Use this URL to cite or link to this record in EThOS: http://ethos.bl.uk/OrderDetails.do?uin=uk.bl.ethos.652409
Title: Interactions of HIV-1 with antigen presenting cells
Author: Hewson, Timothy John
Awarding Body: University of Edinburgh
Current Institution: University of Edinburgh
Date of Award: 2000
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Abstract:
Data in this thesis demonstrate that gp120 causes a decline of cell-surface CD4 from human macrophages in vitro. A mechanism for this loss is proposed based on observation that it is significantly more substantial when CCR-5-binding gp120, derived from M-tropic HIV-1 is used as opposed to CXCR-4-binding gp120. CD4 loss is absent from macrophages that fail to express surface CCR-5 due to homozygosity for the naturally occurring ccr5D32 mutation. It appears that CD4 loss by this novel CCR-5-dependent mechanism requires cross-linking of CCR-5, CD4 and gp120 at the cell surface leading to receptor-mediated endocytosis of this protein complex. Confocal microscopy was used to visualise these endocytosed proteins inside macrophages and RT-PCR was used to investigate transcriptional regulation of CD4 and CCR-5 recovery. Endocytosis of the protein complex may change antigen presentation efficiencies. Possible implications for protective- and auto-immunity are discussed. This thesis also presents evidence that pre-treatment with gp120 leads to reduction in an APC's ability to stimulate antigen-specific proliferation of a T-cell line. Because this effect is not dependent on the tropism of the HIV-1 strain from which the gp120 is derived, an alternative mechanism to CD4-loss was sought. The hypothesis that APC dysfunction is due to HIV-1 subversion of physiological mechanisms involving prostaglandin and the Notch signalling pathway, leading to inappropriate tolerance induction, was examined. Treatment of macrophages and DCs with gp120 caused the transcriptional up-regulation of genes involved in the Notch pathway including Notch ligands, the presence of which on an APC has previously been shown to abrogate T-cell activation by the induction of an anergic phenotype. Preventing HIV-1 infection of APCs and the subsequent dysregulation of immune responses is a therapeutic goal. Branched, synthetic peptides based on discontinuous epitopes of gp120 and previously demonstrated to disrupt binding of CD4 and CCR-5 are shown to protect macrophages from infection with M-tropic HIV-1BAL. Possible refinements to peptide structure and their utility as anti-HIV-1 therapeutics or vaccines are discussed.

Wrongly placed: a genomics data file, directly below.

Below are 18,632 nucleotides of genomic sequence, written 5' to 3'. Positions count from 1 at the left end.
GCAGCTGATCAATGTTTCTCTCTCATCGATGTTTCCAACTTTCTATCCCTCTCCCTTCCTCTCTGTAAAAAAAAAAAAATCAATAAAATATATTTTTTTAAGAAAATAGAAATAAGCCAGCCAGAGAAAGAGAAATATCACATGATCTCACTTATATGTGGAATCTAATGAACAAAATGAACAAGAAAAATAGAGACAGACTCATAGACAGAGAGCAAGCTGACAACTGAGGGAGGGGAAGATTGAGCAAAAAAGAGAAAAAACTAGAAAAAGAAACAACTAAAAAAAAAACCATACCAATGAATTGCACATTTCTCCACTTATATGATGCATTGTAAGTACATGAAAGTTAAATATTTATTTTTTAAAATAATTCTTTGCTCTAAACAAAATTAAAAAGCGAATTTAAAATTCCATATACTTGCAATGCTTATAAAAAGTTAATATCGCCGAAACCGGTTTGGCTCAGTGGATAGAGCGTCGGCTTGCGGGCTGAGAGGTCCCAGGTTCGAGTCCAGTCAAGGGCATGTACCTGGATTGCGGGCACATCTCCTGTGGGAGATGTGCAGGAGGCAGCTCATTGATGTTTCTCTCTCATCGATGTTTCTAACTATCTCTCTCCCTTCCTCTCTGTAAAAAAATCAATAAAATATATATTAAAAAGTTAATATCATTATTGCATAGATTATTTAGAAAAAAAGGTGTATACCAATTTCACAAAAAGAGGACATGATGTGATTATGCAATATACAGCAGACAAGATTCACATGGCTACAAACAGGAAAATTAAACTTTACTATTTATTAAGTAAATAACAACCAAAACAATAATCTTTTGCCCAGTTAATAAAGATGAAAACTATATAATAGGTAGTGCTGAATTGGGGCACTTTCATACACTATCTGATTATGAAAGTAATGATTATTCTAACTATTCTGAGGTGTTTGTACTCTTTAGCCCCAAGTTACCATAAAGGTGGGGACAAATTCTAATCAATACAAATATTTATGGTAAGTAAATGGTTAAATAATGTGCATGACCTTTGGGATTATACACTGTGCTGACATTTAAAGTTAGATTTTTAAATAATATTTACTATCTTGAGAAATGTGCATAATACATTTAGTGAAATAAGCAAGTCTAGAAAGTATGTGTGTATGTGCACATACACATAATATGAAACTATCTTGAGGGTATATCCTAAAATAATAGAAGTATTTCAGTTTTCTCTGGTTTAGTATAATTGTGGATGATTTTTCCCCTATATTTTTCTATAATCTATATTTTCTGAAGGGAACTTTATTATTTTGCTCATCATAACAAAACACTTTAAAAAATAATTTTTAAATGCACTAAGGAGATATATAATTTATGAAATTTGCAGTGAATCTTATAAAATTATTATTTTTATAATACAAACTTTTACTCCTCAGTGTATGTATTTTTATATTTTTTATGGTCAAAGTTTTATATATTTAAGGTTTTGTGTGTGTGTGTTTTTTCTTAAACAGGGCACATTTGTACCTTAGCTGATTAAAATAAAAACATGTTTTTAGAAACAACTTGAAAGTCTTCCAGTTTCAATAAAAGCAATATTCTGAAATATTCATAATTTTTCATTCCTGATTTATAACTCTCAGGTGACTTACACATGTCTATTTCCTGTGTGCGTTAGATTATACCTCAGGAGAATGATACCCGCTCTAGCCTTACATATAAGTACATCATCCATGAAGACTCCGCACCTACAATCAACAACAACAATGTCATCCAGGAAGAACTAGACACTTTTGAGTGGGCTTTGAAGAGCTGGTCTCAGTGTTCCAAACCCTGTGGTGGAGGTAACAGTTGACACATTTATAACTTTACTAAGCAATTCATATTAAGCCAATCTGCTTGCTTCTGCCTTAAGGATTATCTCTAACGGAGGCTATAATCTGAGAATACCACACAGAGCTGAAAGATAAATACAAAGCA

Supervisor: Not available Sponsor: Not available
Qualification Name: Thesis (Ph.D.) Qualification Level: Doctoral
EThOS ID: uk.bl.ethos.652409  DOI: Not available
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